Jong and Molly Jong Fast, and Matilda Cuomo and Maria Cuomo
Cole are filled with the love, warmth and tenderness that
uniquely characterize mother-daughter dyads. And, as Matilda
Cuomo said, no matter how intense the arguments between mothers
and daughters, they will always forgive each other.
Testing, Testing, 1-2-3
President Bush says
yes, test the children more. New York State Commissioner
of Education Richard P. Mills says yes, test the children
more. The Chancellor agrees but allows for certain schools
to continue to use alternative methods such as portfolio
evaluations. Now, the Alliance for Childhood, a national
partnership of educators, health professionals, researchers
and other child advocates, is raising questions about the
health implications of President Bush’s proposal
to increase standardized testing of public-school students.
enable us to have benchmarks: how much has a student learned
in a subject area; how much knowledge did a student gain
from one year to another; how do students compare in performance
to each other. Standardized tests like the SAT, LSAT and
MCAT have been used for decades to help colleges, law schools
and medical schools decide on their choice of future student
bodies. However, standardized tests cannot pinpoint students’ strengths
and weaknesses or help teachers decide on the best teaching
modes for certain students. That goal is best served by individualized
testing of students by teachers or portfolio evaluation.
If standardized tests are increased with the rigor that federal
and state governments are mandating, teachers will be under
pressure to statistically prove their students are high performers.
The end result will be teaching to the test.
The true test should
be given to teachers to ensure they are the best and brightest
for our children. The Bank Street College of Education currently
prepares future principals by choosing the best through rigorous
testing. The Chancellor’s Teaching
Fellows Program also screens future teachers for excellence.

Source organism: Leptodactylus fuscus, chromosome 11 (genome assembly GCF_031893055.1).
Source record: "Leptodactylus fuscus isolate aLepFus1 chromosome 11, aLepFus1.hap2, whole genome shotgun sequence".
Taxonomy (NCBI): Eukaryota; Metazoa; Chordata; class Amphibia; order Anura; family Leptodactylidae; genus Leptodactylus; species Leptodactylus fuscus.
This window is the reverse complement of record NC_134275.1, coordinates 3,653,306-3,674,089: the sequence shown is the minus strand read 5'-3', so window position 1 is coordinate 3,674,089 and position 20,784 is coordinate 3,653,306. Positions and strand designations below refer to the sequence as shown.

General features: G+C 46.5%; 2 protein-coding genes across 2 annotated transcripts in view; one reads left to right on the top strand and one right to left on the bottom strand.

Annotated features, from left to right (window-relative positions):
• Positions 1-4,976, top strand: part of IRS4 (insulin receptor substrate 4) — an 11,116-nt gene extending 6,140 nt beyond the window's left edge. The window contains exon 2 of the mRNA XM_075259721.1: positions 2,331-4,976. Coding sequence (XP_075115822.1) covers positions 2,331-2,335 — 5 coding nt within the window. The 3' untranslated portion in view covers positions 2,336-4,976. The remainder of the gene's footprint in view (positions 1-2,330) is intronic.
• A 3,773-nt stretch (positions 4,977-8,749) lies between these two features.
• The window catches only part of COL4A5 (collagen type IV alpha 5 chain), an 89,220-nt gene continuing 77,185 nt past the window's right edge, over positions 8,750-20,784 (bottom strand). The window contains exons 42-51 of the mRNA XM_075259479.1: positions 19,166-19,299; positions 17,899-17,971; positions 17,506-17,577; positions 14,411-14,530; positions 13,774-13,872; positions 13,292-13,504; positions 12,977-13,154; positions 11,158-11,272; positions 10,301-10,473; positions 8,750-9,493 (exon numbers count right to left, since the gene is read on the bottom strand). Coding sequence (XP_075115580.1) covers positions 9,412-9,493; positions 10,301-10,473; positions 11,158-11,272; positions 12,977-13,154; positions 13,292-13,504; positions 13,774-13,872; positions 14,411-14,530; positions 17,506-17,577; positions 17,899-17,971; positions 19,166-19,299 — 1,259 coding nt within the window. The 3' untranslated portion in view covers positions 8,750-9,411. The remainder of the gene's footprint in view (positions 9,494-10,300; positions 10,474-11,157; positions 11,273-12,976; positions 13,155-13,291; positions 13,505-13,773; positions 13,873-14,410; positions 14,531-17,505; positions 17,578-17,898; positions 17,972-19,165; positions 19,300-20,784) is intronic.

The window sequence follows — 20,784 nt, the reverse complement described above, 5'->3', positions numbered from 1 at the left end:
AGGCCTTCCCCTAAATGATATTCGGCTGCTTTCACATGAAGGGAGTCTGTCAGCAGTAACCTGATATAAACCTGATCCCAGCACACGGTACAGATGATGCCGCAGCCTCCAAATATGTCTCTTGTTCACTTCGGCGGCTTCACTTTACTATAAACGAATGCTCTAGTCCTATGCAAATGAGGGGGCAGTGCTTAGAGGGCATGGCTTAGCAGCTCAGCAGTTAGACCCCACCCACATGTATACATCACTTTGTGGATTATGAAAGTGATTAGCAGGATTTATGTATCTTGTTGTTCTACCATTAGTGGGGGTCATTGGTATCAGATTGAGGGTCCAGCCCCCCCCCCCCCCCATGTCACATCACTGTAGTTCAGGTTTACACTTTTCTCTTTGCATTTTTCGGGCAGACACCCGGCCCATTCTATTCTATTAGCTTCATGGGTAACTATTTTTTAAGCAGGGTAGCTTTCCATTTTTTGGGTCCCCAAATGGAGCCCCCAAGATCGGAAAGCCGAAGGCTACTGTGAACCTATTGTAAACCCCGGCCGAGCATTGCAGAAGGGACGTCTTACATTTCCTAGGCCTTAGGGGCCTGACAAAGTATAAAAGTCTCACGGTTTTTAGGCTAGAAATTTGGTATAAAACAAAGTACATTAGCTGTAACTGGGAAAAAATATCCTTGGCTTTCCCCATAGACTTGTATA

The true test is how to revise the curriculum to ensure students
are learning. At Weill Medical College of Cornell University
the curriculum was revised from lecture based learning to problem
based learning. The new group took the National Board examinations,
given after completion of the first two years of medical school,
and achieved the highest scores in the history of Cornell.
What is the true challenge? It is to instill in students,
a joy of learning that will lead not only to higher test scores
but will build an enlightened citizenry.
(Back To Top)
the ages, has stirred our emotions. From Petrarch’s love sonnets about Laura to John Donne’s “Death
Be Not Proud,” from Masefield’s “Sea Fever” to
the poignant poems of Maya Angelou, poets have shared their
lives and perceptions and thus enriched our own. April is National
Poetry Month, a time to interview state poet laureates around
the nation. Unfortunately, our own New York State poet laureate
was unavailable for interview but each one we contacted (south,
north and west) was most interested in sharing personal experiences
and poetry with you, our readers.
Two of our associate editors have also shared their writings
below. One, an editor and linguist has written about the mighty
Hudson River in Portuguese; the other, a medical student, has
written a moving piece about her cadaver in gross anatomy class.